I've always designed my circuits for no more than 3% voltage drop. A 5% drop increases the risk of voltage related electronics issues quite a bit. If you want to get technical about it though the NEC code allows for different voltage drops based on how each circuit will be used and where it is used.

Residential voltage can be either 110/220 or 120/240 or 108/210. It really depends on the local power grid and how and where the transformers feeding your house are tapped and located. These voltages are also nominal voltages. What is actually making it to the power panel in your home needs to be verified. If your panel is starting out with a lower than average voltage allowing for an additional 5% drop before it gets to the end device can really cause issues.

At the end of the day there is no real tangible difference in motor design or life span for a 110v or a 220v motor. As long as the motor is fed by a properly designed circuit that can handle the current draw of the motor.

The reason 110v motors seem to fail more often is simply that there are more of them and they are often plugged into any plug you can find without any consideration for weather or not the wiring to that plug can handle the motor. 220v motors seem more durable because there are far fewer of them in a home and they are almost always installed on circuits specifically designed for the needs of the motor.
 

Richard320

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Jan 6, 2010
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San Dimas, CA (LA County)
All things being equal, is a 220v 1hp Pump using less watts than a 110v Pump? I was always told it was half.
Nope. Exactly the same. Amps X Volts = watts. Look at the plate on a dual-voltage motor. It'll show two amperages-- one is half the other. It'll also show two voltages -- one is twice the other. It cancels.
 

Jimrahbe

Mod Squad
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Jul 7, 2014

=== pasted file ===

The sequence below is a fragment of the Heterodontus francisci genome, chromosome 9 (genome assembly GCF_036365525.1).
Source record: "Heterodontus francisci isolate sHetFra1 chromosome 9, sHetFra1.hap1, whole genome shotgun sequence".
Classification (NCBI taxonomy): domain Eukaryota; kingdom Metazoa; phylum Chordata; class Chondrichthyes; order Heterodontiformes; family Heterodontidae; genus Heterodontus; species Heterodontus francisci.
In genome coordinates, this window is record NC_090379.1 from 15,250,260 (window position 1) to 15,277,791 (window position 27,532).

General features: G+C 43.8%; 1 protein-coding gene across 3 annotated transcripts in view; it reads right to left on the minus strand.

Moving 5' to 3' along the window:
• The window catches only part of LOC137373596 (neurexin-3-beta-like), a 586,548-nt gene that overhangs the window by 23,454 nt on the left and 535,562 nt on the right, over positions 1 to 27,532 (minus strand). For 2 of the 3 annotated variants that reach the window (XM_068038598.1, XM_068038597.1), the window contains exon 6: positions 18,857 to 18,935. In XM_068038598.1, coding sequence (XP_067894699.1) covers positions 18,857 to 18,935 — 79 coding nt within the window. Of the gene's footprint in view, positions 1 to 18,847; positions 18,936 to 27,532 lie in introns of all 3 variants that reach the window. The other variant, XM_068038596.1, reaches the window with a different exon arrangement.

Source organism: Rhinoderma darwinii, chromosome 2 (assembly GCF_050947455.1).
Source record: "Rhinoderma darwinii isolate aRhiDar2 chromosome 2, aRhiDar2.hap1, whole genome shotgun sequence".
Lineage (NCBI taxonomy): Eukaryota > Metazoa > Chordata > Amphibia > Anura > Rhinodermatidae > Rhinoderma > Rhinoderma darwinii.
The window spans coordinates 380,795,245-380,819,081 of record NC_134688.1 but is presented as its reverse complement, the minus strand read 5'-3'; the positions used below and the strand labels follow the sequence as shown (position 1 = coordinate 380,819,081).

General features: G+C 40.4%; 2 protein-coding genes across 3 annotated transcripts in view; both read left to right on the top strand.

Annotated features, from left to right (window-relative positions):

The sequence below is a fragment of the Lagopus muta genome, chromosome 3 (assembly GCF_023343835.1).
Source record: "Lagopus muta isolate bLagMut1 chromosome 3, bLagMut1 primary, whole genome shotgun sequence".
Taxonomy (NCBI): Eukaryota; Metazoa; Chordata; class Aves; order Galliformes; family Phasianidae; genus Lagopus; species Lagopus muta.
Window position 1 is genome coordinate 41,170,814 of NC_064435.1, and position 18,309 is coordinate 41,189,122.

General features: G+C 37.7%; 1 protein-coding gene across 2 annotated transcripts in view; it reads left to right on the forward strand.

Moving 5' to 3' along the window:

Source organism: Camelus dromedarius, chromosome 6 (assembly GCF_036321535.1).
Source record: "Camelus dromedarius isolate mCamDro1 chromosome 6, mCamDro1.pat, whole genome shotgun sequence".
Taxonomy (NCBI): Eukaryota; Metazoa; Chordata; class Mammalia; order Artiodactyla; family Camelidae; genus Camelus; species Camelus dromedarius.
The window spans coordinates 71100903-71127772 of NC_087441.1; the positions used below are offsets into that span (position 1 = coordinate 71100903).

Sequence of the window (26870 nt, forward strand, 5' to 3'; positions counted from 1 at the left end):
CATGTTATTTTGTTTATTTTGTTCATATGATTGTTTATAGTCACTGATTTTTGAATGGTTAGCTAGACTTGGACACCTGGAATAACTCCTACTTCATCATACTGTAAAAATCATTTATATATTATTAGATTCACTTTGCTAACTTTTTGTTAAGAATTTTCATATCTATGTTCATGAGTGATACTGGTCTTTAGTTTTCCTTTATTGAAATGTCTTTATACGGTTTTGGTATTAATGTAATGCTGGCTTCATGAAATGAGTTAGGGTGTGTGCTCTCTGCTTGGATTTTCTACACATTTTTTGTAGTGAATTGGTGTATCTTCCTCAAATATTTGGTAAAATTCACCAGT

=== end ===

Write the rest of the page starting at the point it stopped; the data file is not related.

13,628
Bedford, TX
Half the amps

220v at 3.5 amps

110 v at 7 amps

Note hp = watts, you could say a 750 watt pump and it means the same as a 1 hp pump
Casey,

Sorry, but it is not half the amps, because each leg of the 220 pulls 3.5 amps each for a total of 7 amps..

Jim R.
 

cfherrman

TFP Guide
May 10, 2017
2,280
Hays, Kansas
220 x 7 amps is double the watts of 110 x 7 amps

If you measure each leg of 110, I believe it's been awhile, each leg will pull 7 as well
 

JamesW

TFP Expert
Mar 2, 2011
15,592
A pump running on 230 volts will be pulling half the amps of a pump running on 115 volts.
 

mas985

TFP Expert
LifeTime Supporter
May 3, 2007
12,628
Pleasanton, CA
If the mains supply wire is sized appropriately, the current going through the winding's is exactly the same wired for 240v vs 120v. However, if the wire or cord is undersized, this can lead to a larger voltage drop for the 120v case than for the 240v which can lead to a higher current draw for 120v (and higher motor temperature).
I now realize that what I posted may have caused some confusion so let me explain further.

There are two poles in a single speed induction motor. Each pole is a separate winding. When wired for 240v, the two winding's are fed in series so there is effectively 120v across each of the poles. When wired for 120v, the two winding's are fed in parallel with 120v across each of the winding. So in both cases, the same current is traveling through each winding and there is the same voltage across each of the winding. But because the 120v wiring is in parallel, the draw from the mains is 2x that of the 240v case.
 

JamesW

TFP Expert
Mar 2, 2011
15,592
Note hp = watts, you could say a 750 watt pump and it means the same as a 1 hp pump
The hp rating of the pump does not directly translate into how many watts it uses.

For example a 1 hp full rated Whisperflo pump will use close to 1,650 watts, which is about double what you would expect.

First, you have to look at the total hp, which is the rated hp x the service factor.

A full rated 1hp WhisperFlo has a total hp of 1.65 hp.

The total hp is the delivered hp, which is the total power used x the efficiency.

For induction pump motors, the total hp x about 1,000 will give you the total power used.

This is in contrast to a gas heater, for example, where the rated power is the total power used and the delivered power is the total power used x the efficiency.
 

cfherrman

TFP Guide
May 10, 2017
2,280
Hays, Kansas
If the impeller is only a 1 hp it will draw only 1 hp, except for efficiency

The motor can say 20 how it still will draw close to 1 hp, except for efficiency